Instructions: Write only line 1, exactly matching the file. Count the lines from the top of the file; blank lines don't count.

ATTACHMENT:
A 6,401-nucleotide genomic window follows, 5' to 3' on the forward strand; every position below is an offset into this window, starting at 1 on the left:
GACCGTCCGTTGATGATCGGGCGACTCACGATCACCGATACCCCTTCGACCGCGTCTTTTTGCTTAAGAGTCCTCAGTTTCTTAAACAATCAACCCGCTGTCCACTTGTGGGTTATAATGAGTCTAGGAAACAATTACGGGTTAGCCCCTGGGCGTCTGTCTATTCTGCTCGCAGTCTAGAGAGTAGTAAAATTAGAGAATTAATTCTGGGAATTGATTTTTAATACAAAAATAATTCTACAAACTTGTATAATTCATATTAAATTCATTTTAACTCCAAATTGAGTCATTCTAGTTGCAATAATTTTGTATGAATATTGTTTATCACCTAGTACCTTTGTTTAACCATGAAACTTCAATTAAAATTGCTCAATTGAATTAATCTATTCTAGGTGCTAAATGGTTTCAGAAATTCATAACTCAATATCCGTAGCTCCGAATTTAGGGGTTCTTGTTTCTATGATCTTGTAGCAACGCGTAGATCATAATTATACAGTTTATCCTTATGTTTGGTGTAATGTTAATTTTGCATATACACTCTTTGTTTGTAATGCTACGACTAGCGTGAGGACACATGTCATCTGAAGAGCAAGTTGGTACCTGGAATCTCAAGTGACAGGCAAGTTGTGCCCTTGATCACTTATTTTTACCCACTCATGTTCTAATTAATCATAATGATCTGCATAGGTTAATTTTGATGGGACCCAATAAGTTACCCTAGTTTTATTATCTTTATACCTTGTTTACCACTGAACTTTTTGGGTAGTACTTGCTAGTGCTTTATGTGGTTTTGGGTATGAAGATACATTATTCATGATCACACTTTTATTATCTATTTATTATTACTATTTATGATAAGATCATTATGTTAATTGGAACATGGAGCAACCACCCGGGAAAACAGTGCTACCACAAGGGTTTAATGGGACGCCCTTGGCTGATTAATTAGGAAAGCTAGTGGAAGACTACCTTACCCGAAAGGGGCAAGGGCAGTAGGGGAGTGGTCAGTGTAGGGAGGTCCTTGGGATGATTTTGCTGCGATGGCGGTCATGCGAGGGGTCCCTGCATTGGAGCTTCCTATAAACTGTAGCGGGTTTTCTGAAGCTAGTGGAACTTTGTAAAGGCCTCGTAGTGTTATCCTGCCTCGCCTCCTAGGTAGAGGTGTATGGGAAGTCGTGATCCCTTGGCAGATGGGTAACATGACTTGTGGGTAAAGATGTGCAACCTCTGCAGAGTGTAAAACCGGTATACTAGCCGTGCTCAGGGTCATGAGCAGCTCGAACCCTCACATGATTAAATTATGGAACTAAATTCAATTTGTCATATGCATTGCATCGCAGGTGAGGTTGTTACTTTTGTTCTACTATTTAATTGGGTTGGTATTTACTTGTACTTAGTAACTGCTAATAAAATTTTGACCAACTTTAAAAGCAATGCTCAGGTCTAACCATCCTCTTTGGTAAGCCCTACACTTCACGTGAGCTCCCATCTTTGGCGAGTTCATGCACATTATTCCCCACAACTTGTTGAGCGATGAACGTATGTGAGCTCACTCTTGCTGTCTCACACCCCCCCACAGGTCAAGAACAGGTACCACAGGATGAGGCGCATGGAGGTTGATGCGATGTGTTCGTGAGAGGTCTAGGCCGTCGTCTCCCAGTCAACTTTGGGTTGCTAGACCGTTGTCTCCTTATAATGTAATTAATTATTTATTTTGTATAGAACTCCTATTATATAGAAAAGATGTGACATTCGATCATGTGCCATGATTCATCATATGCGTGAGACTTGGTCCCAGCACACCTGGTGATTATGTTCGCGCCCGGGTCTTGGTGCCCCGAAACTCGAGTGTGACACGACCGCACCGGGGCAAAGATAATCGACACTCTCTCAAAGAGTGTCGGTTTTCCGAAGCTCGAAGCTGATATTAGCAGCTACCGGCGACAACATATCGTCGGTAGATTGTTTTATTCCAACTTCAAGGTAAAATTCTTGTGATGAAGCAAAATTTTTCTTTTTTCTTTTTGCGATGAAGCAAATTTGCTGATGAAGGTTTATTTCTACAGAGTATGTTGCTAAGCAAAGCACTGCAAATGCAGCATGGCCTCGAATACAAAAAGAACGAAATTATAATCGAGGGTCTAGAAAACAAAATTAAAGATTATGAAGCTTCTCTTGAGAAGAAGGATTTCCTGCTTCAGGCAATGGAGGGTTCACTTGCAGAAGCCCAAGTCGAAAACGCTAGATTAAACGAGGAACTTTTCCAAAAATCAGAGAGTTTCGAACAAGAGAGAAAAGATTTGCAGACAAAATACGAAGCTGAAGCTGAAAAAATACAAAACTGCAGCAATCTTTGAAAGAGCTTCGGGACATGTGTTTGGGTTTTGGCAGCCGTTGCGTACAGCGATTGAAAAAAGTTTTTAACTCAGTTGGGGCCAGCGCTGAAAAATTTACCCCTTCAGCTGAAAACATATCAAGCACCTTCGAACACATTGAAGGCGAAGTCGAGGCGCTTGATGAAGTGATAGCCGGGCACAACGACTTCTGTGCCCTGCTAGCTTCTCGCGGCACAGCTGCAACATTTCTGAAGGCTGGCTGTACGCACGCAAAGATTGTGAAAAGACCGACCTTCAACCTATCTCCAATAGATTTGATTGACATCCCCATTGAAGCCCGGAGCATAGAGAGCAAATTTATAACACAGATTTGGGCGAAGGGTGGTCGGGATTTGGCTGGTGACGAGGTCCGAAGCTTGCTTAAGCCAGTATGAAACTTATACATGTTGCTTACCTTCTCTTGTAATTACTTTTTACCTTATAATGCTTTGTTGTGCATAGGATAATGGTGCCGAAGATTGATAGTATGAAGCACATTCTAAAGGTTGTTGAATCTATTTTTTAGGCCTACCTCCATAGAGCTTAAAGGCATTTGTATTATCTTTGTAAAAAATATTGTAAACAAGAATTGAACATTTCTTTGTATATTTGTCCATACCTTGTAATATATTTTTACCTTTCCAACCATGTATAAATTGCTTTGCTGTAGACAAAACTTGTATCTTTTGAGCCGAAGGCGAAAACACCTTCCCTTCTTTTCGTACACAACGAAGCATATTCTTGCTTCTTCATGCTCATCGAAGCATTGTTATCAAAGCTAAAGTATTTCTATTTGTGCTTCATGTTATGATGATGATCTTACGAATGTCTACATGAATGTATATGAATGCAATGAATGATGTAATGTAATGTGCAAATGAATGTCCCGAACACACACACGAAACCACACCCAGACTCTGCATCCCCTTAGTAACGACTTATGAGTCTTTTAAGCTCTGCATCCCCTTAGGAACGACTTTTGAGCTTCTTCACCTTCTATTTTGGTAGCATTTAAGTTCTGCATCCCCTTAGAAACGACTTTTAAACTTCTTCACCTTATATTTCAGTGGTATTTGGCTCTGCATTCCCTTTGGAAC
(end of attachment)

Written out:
A 6,401-nucleotide genomic window follows, 5' to 3' on the forward strand; every position below is an offset into this window, starting at 1 on the left: